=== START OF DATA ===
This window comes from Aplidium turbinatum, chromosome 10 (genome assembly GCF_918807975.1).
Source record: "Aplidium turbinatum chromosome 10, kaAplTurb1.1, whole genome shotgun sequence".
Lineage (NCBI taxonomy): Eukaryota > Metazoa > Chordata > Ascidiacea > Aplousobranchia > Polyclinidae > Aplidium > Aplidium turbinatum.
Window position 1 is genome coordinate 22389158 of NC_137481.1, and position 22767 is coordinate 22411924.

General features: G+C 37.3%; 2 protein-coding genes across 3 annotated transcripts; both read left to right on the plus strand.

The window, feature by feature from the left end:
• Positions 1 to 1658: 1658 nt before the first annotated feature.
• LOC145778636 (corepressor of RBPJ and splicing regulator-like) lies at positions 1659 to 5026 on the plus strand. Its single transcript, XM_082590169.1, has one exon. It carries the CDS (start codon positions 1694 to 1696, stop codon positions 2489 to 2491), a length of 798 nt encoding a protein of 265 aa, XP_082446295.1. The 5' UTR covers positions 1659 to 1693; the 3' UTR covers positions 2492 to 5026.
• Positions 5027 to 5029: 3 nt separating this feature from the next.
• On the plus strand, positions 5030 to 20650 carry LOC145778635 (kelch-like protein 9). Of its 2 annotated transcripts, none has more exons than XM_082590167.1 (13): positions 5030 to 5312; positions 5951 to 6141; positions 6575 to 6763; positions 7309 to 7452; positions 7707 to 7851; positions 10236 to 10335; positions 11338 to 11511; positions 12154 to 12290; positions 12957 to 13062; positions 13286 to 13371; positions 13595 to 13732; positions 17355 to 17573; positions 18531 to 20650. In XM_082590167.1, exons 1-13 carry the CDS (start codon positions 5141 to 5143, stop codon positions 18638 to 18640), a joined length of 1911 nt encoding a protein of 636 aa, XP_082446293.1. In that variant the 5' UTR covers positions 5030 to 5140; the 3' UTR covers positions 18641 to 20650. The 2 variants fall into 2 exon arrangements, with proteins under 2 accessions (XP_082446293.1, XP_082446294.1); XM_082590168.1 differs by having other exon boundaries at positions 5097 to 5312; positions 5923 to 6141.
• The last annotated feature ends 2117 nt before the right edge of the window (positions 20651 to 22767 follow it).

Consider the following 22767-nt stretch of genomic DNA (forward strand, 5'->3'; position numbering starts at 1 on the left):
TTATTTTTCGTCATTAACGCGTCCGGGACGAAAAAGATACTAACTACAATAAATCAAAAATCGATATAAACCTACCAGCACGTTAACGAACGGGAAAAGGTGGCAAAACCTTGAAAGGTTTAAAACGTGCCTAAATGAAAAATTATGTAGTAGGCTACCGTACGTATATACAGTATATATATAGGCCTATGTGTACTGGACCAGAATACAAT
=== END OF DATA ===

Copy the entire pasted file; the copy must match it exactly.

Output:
This window comes from Aplidium turbinatum, chromosome 10 (genome assembly GCF_918807975.1).
Source record: "Aplidium turbinatum chromosome 10, kaAplTurb1.1, whole genome shotgun sequence".
Lineage (NCBI taxonomy): Eukaryota > Metazoa > Chordata > Ascidiacea > Aplousobranchia > Polyclinidae > Aplidium > Aplidium turbinatum.
Window position 1 is genome coordinate 22389158 of NC_137481.1, and position 22767 is coordinate 22411924.

General features: G+C 37.3%; 2 protein-coding genes across 3 annotated transcripts; both read left to right on the plus strand.

The window, feature by feature from the left end:
• Positions 1 to 1658: 1658 nt before the first annotated feature.
• LOC145778636 (corepressor of RBPJ and splicing regulator-like) lies at positions 1659 to 5026 on the plus strand. Its single transcript, XM_082590169.1, has one exon. It carries the CDS (start codon positions 1694 to 1696, stop codon positions 2489 to 2491), a length of 798 nt encoding a protein of 265 aa, XP_082446295.1. The 5' UTR covers positions 1659 to 1693; the 3' UTR covers positions 2492 to 5026.
• Positions 5027 to 5029: 3 nt separating this feature from the next.
• On the plus strand, positions 5030 to 20650 carry LOC145778635 (kelch-like protein 9). Of its 2 annotated transcripts, none has more exons than XM_082590167.1 (13): positions 5030 to 5312; positions 5951 to 6141; positions 6575 to 6763; positions 7309 to 7452; positions 7707 to 7851; positions 10236 to 10335; positions 11338 to 11511; positions 12154 to 12290; positions 12957 to 13062; positions 13286 to 13371; positions 13595 to 13732; positions 17355 to 17573; positions 18531 to 20650. In XM_082590167.1, exons 1-13 carry the CDS (start codon positions 5141 to 5143, stop codon positions 18638 to 18640), a joined length of 1911 nt encoding a protein of 636 aa, XP_082446293.1. In that variant the 5' UTR covers positions 5030 to 5140; the 3' UTR covers positions 18641 to 20650. The 2 variants fall into 2 exon arrangements, with proteins under 2 accessions (XP_082446293.1, XP_082446294.1); XM_082590168.1 differs by having other exon boundaries at positions 5097 to 5312; positions 5923 to 6141.
• The last annotated feature ends 2117 nt before the right edge of the window (positions 20651 to 22767 follow it).

Consider the following 22767-nt stretch of genomic DNA (forward strand, 5'->3'; position numbering starts at 1 on the left):
TTATTTTTCGTCATTAACGCGTCCGGGACGAAAAAGATACTAACTACAATAAATCAAAAATCGATATAAACCTACCAGCACGTTAACGAACGGGAAAAGGTGGCAAAACCTTGAAAGGTTTAAAACGTGCCTAAATGAAAAATTATGTAGTAGGCTACCGTACGTATATACAGTATATATATAGGCCTATGTGTACTGGACCAGAATACAAT